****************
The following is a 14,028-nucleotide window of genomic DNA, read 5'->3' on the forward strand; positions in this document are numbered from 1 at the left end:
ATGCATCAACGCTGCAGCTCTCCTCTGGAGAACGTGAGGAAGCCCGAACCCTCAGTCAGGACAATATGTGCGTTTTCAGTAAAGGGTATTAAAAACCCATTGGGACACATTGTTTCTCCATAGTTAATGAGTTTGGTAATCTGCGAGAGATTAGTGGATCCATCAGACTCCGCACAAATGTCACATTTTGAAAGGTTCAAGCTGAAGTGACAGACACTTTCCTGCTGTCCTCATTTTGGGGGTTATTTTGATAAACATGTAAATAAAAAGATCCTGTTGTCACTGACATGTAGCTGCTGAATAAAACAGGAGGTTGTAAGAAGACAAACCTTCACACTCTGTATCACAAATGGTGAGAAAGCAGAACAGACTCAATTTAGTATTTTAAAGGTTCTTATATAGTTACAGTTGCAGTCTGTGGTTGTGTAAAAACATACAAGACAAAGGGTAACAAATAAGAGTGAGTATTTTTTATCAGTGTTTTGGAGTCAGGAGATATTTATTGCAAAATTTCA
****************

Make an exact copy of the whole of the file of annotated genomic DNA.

The following is a 14,028-nucleotide window of genomic DNA, read 5'->3' on the forward strand; positions in this document are numbered from 1 at the left end:
ATGCATCAACGCTGCAGCTCTCCTCTGGAGAACGTGAGGAAGCCCGAACCCTCAGTCAGGACAATATGTGCGTTTTCAGTAAAGGGTATTAAAAACCCATTGGGACACATTGTTTCTCCATAGTTAATGAGTTTGGTAATCTGCGAGAGATTAGTGGATCCATCAGACTCCGCACAAATGTCACATTTTGAAAGGTTCAAGCTGAAGTGACAGACACTTTCCTGCTGTCCTCATTTTGGGGGTTATTTTGATAAACATGTAAATAAAAAGATCCTGTTGTCACTGACATGTAGCTGCTGAATAAAACAGGAGGTTGTAAGAAGACAAACCTTCACACTCTGTATCACAAATGGTGAGAAAGCAGAACAGACTCAATTTAGTATTTTAAAGGTTCTTATATAGTTACAGTTGCAGTCTGTGGTTGTGTAAAAACATACAAGACAAAGGGTAACAAATAAGAGTGAGTATTTTTTATCAGTGTTTTGGAGTCAGGAGATATTTATTGCAAAATTTCA